When you sit down in front of your favorite Rom-Com, what do you see? Do you see an impossible set of pictures designed to make you smile; or a template for your life?
On a rational level, we all know romantic comedies are brainless fluff. Ask anyone in a relationship: chances are they didn’t meet doing something quirky, and they rarely find themselves swept off their feet by some grand romantic gesture, and would never dream of faking an orgasm in the middle of a café. Such is life; and if we all spent our days waiting to be seduced by George Clooney, 1990’s Hugh Grant or, um, Billy Crystal the gene pool would soon collapse and the roaches would take over. But… what if I told you there’s a good chance you believe it anyway? despite what your rational mind tells you.
It’s called ‘The Notting Hill Effect’ and psychologists have been grappling with it for years. The basic premise is that decades of idealised media images have influenced our subconscious minds to expect nothing less from love than a Hollywood dream. Rather than acknowledging that people fall in and out of love; thoughtful guys turn into jerkwads and sex loses its lustre, we instead blame ourselves when our relationships turn sour. Nor is this just rambling conjecture from a bunch of media studies teachers; plenty of research backs up the idea that Rom Com overdose can ruin our love lives.
The Big Lie
The blaming of Rom Coms for our romantic ills may be a new one, but its roots go back centuries. Ever since the Video Nasty scare, we’ve tried to quantify what effect violent films can have on children, with contradictory results. A few decades earlier we asked the same about horror comics; a few decades before that parents would deplore their daughters reading penny romances, fearing they led to loose morals.
If this all sounds pretty dubious, try imagining such stories in a different context. Propaganda works by feeding the populace a steady drip of sanitised images; be they the worker/superman, or the insidious Jew threatening the Aryan fatherland. The greatest propagandist who ever lived may well have been Josef Goebbels, and his (misattributed) maxim “If you repeat a lie often enough, it becomes the truth” has become one of the central tenets of modern ‘spin’.
Taking the Wrong Message
Stories were originally written to show us how to live in the society we were in. The morals, ideas and virtues of that society existed (and still exist) in each and every story as a set of indirect assumptions (try reading Mickey Mouse and Boy Thursday, which starts from the then-acceptable 1940’s assumption that all Africans are mindless primitives). On a basic level they acted as propaganda; reinforcing the image of society as the author’s saw it. When society changes or we take the wrong message, the effects may be cataclysmic.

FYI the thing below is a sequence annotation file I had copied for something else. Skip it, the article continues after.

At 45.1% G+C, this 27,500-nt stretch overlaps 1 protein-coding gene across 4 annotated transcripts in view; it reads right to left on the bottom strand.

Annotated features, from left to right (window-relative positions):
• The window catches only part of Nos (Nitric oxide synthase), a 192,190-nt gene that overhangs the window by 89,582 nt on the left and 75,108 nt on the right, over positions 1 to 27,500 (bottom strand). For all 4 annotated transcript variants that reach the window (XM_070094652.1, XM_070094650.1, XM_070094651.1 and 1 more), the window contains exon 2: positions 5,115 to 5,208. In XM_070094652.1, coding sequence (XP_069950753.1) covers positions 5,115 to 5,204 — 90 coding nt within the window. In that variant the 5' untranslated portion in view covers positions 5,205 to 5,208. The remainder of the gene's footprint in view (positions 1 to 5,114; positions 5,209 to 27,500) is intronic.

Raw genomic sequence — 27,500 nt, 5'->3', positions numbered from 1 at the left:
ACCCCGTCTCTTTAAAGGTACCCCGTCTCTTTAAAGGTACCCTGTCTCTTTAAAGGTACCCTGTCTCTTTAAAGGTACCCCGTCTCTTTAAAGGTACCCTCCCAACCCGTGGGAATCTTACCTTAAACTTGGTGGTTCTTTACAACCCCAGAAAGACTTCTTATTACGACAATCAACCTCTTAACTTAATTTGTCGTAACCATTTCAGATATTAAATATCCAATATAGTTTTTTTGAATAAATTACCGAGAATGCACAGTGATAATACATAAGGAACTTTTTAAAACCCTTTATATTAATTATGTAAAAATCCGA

In his 1978 book ‘The Roots of German Nationalism’, Louis Snyder identified the Grimm’s Fairy Tales, with their continued emphasis on obedience, discipline, authority and nationalism, as lying at the roots of Nazism. Author Günther Birkenfeld went one further; claiming the stories explained: “how the German people were able to perpetrate the atrocities of Belsen and Auschwitz.” If a collection of dark, moralistic Fairy Tales can potentially affect a nation’s character; what might today’s Hollywood ‘fairy tales’ do to our subconscious?
Thanks to the studio system, where the basic model of a big hit will be recycled for all eternity, we only ever see a single template for romance: the idea of a ‘one true love’ who will always be in tune with us, never tire of our quirky neuroses, and forgive us anything from indecision to infidelity to snoring too loudly after sex. In the same way that being bombarded by airbrushed models can affect our adolescent self-esteem; a constant drip-drip of happily-ever-afters can slowly instill in us a set of unrealistic romantic expectations. When real life crashes up against those expectations, we’re left with a big hollow feeling and a sense of failure. Are Rom Coms dangerous? Of course not; they’re lovely, fluffy escapism that can make us feel good for an hour or two. Should we treat them with caution? In a word: yes.
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